Traverse City Record-Eagle
---- — After 50 or so years of turning a blind eye — and a deaf ear — to the goings-on at three informal gun ranges on state land off Hoosier Valley Road, the state Department of Natural Resources has finally stepped up.
The DNR this week announced a series of temporary rules to address concerns raised by neighbors over many years.
StrokeStyle/$ID/Solidn The ranges will be open from 9 a.m. to 7 p.m. or sunset, whichever is earliest, Mondays through Saturdays. They’ll be closed on Sundays.
StrokeStyle/$ID/Solidn The westernmost of the three ranges is closed. The DNR is putting up new signs for the remaining two ranges.
StrokeStyle/$ID/Solidn Bill Sterrett, district supervisor with the DNR’s forest resources division, said the temporary land use order allows only “common use” ammunition capacities of up to 15 rounds in the barrel and magazine combined. “The intent is to restrict those who fire off 50 or 100 rounds at a crack,” he said.
StrokeStyle/$ID/Solidn Incendiary, explosive, armor-piercing and tracer fire ammunition and targets are also prohibited.
Sterrett said the DNR will ask local law enforcement to enforce the restrictions.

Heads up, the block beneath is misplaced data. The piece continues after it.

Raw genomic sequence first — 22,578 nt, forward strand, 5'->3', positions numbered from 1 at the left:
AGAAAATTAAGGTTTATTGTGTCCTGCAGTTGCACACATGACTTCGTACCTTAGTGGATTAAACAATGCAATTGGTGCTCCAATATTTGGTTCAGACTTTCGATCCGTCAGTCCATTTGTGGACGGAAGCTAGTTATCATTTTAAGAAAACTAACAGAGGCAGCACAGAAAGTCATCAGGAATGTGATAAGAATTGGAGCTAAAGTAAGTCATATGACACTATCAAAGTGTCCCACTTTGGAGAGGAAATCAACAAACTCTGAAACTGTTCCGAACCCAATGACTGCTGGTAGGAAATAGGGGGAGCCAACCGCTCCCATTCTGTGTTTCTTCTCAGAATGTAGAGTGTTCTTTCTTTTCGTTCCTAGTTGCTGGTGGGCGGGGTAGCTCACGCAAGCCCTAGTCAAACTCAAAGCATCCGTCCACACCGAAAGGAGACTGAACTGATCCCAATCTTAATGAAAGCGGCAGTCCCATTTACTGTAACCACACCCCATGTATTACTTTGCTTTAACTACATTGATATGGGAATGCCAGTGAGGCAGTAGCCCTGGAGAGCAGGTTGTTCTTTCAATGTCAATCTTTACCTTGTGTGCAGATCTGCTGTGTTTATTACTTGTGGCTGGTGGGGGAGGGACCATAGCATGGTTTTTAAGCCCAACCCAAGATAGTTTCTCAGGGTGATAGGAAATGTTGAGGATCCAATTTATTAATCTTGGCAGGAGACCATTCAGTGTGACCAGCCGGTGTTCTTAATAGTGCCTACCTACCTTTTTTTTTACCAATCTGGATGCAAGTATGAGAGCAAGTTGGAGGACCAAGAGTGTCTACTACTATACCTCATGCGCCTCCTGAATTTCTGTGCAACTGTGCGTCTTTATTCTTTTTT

The DNR acted swiftly to put the temporary restrictions in place after it held a June hearing with more than 100 neighbors, Blair Township officials and shooters.
Sterrett said this won’t be the last word. “It’s going to be a much lengthier process, but we definitely wanted to address the immediate situation,” he said.
That’s the way it should be — and should have been. Blair Township Supervisor Patrick Pahl said he’s been getting complaints about the ranges for six years and has passed them along to the DNR.
Neighbors said they’ve been complaining about the late hours, the noise from exploding targets and shot-up road signs for a lot longer than that.
Hoosier Valley Road resident Beate Raffaele was happy to hear about the restrictions but wanted more. “ ... I feel the ultimate decision should be they move it,” she said.
That may happen. Sterrett said the ranges are “no longer a good fit out there.”
He’s right. Though shooters can correctly point out that the ranges were there long before the neighbors, there’s also no denying that things had gotten too wild west; shooters were using bigger guns, bigger clips and exploding targets at all hours; they were hauling all kinds of junk into the woods to use as targets and shooting up road signs. Understandably, neighbors felt they were under siege.
No matter who was there first, homes and target ranges — particularly ones with few if any rules — don’t mix.